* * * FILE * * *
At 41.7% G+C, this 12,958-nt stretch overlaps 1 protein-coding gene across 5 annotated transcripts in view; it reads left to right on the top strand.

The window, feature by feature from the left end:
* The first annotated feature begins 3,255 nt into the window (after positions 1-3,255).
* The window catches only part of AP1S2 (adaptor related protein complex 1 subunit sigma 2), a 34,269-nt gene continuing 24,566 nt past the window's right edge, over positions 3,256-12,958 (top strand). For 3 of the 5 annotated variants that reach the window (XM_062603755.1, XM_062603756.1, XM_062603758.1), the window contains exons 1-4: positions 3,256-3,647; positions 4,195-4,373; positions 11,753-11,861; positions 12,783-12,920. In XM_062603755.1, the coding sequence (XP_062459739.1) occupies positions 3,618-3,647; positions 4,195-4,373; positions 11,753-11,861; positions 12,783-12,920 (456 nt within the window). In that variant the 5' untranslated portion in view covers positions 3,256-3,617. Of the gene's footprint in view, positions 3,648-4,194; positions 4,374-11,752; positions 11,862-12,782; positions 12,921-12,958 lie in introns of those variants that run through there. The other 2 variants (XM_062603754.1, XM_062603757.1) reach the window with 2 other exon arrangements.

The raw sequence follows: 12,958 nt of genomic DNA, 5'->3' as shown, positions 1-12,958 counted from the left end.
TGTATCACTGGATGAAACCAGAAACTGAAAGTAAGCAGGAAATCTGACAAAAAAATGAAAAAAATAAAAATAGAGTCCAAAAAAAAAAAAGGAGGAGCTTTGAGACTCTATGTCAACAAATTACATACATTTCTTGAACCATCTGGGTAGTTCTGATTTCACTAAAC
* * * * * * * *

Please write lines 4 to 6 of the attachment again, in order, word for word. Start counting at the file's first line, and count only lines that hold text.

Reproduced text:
* The window catches only part of AP1S2 (adaptor related protein complex 1 subunit sigma 2), a 34,269-nt gene continuing 24,566 nt past the window's right edge, over positions 3,256-12,958 (top strand). For 3 of the 5 annotated variants that reach the window (XM_062603755.1, XM_062603756.1, XM_062603758.1), the window contains exons 1-4: positions 3,256-3,647; positions 4,195-4,373; positions 11,753-11,861; positions 12,783-12,920. In XM_062603755.1, the coding sequence (XP_062459739.1) occupies positions 3,618-3,647; positions 4,195-4,373; positions 11,753-11,861; positions 12,783-12,920 (456 nt within the window). In that variant the 5' untranslated portion in view covers positions 3,256-3,617. Of the gene's footprint in view, positions 3,648-4,194; positions 4,374-11,752; positions 11,862-12,782; positions 12,921-12,958 lie in introns of those variants that run through there. The other 2 variants (XM_062603754.1, XM_062603757.1) reach the window with 2 other exon arrangements.

The raw sequence follows: 12,958 nt of genomic DNA, 5'->3' as shown, positions 1-12,958 counted from the left end.
TGTATCACTGGATGAAACCAGAAACTGAAAGTAAGCAGGAAATCTGACAAAAAAATGAAAAAAATAAAAATAGAGTCCAAAAAAAAAAAAGGAGGAGCTTTGAGACTCTATGTCAACAAATTACATACATTTCTTGAACCATCTGGGTAGTTCTGATTTCACTAAAC